3-D Advertising Spreads to Big Screen

Screenvision, MediaVest Behind Skittles Cinema Ad Using the Technology

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Screenvision and Skittles will premiere the first 3-D cinema ad, 'Skittles Transplant,' before showings of 'Battle for Terra.'
Screenvision and Skittles will premiere the first 3-D cinema ad, 'Skittles Transplant,' before showings of 'Battle for Terra.'

NEW YORK (AdAge.com) -- Three-D advertising is already making in-roads on TV, in magazines and even in beef-jerky marketing. Now it's making its debut in the medium that ushered in the 3-D renaissance: the big screen.

Cinema-advertising company Screenvision and Wrigley-Mars' Skittles will premiere the first 3-D cinema ad, "Skittles Transplant," tomorrow exclusively in 461 theaters on 762 screens before showings of "Battle for Terra," a new 3-D animated film from Lionsgate featuring the voices of Danny Glover, Dennis Quaid and Evan Rachel Wood.

The first 3-D movie ad was the result of a long-standing partnership between Screenvision and Publicis' MediaVest, which last year became the first media agency to conduct a cinema upfront, with $20 million in bookings. Norm Chait, MediaVest's VP-director of out of home, said 3-D was a perfect fit for the Mars portfolio of brands, and Skittles in particular.

"Many of the brands are about fun and entertainment, and the technology makes us nimble enough to take advantage of these opportunities," he said.

Worth the extra investment?
There was initial concern that converting Skittles' existing two-dimensional ad into 3-D wouldn't be worth the time or additional investment, Mr. Chait added. But 3-D ads can be turned around in a week, said David Martin, CEO of Legend Films, a 3-D production company. "Once an ad has been converted into 3-D, whether you use it for cinema, iPhone or a 3-D-ready TV set, you've got a 3-D master, so it can be used for everything," he said. "It's very affordable, and a lot less than if you were to shoot the ad in 3-D."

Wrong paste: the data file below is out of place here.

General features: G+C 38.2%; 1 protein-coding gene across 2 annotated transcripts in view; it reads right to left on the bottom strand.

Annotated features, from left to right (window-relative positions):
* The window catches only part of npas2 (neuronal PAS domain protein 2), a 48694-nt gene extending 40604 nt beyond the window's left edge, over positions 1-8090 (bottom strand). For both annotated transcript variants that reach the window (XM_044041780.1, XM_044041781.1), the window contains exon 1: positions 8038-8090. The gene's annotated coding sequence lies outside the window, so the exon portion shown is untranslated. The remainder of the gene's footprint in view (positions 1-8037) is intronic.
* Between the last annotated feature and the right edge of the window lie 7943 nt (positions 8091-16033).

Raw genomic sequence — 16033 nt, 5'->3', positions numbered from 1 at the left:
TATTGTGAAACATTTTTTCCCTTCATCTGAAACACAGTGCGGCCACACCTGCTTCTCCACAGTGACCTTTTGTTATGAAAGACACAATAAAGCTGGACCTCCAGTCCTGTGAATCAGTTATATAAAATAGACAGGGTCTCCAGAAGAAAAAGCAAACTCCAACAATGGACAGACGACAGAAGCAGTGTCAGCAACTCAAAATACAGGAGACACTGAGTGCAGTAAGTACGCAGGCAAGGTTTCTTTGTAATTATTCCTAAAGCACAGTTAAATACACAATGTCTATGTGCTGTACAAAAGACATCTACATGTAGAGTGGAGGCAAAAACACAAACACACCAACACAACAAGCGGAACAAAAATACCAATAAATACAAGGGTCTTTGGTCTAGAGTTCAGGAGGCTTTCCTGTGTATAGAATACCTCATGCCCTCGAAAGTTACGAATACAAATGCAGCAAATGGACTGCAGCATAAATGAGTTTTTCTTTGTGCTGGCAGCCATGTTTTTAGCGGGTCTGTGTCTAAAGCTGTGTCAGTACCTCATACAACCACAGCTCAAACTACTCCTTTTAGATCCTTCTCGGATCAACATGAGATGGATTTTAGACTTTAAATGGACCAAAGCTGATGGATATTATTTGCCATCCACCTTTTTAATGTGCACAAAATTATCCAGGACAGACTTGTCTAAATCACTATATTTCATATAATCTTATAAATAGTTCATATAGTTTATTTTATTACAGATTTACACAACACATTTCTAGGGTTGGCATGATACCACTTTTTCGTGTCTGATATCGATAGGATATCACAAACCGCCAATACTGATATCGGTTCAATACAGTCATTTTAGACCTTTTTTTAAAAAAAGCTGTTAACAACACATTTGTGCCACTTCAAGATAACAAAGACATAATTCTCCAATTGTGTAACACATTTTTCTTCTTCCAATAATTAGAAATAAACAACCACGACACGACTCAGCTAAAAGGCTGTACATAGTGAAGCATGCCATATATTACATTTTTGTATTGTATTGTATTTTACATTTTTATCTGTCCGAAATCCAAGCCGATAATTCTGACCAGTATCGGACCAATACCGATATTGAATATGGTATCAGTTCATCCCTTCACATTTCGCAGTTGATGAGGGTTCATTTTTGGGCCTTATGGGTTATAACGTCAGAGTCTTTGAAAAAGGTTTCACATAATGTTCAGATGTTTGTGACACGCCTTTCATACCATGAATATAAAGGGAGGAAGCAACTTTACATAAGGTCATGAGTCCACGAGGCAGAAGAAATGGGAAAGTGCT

Mike Chico, Screenvision's exec VP-sales and marketing, estimated that converting ads to 3-D can cost anywhere from $20,000 to $70,000. "Marketers spend hundreds of thousands creating these ads, so it's not terribly expensive to convert," he said. "We really focus on how our brand awareness can drive purchase intent, and with that high an awareness level, they're gonna move product."

The Skittles ad will run in Screenvision's "premium" pod position, just before the movie trailers, a slot that will maximize its opportunity to be seen. Ads running in the premium position receive 72% total recall, according to Screenvision research, with 46% unaided recall of specific brands.

Needs to be in more theaters
But in order for the suddenly hot-again technology to grow among more clients, it needs a bigger theater count. Screenvision's network of roughly 1,000 3-D screens accounts for about 58% of the cinema industry, which reached a record 2,000 3-D screens in March to accommodate the release of DreamWorks' "Monsters vs. Aliens." But with 3-D digital projectors setting theaters back an average of $70,000 for installation, the technology's expansion fell far short of the 5,000 screens DreamWorks hoped would be available to launch the movie. Plus, the significantly smaller "Battle for Terra," which the Skittles ad will accompany, is expected to gross a fraction of the opening-weekend haul for "Monsters vs. Aliens."

"Many clients want national distribution and scale, and they can get that through cinema. On the 3-D-technology side, the upside is we can grow as they grow," Mr. Chait said. "We also want to gauge consumers' interest in 3-D and their willingness to put the glasses on. Part of it is matching up the right film with the right brand."

With more than a half-dozen major 3-D releases set for the second half of 2009, including Disney-Pixar's "Up," 3-D sequels to "Ice Age" and "Final Destination," and James Cameron's "Avatar," marketers could conceivably have their pick of the litter. But, Mr. Chait said, "the goal isn't necessarily to buy down in the film level. We want to make sure we're reaching a certain amount of audience. We're not necessarily looking to change the model."

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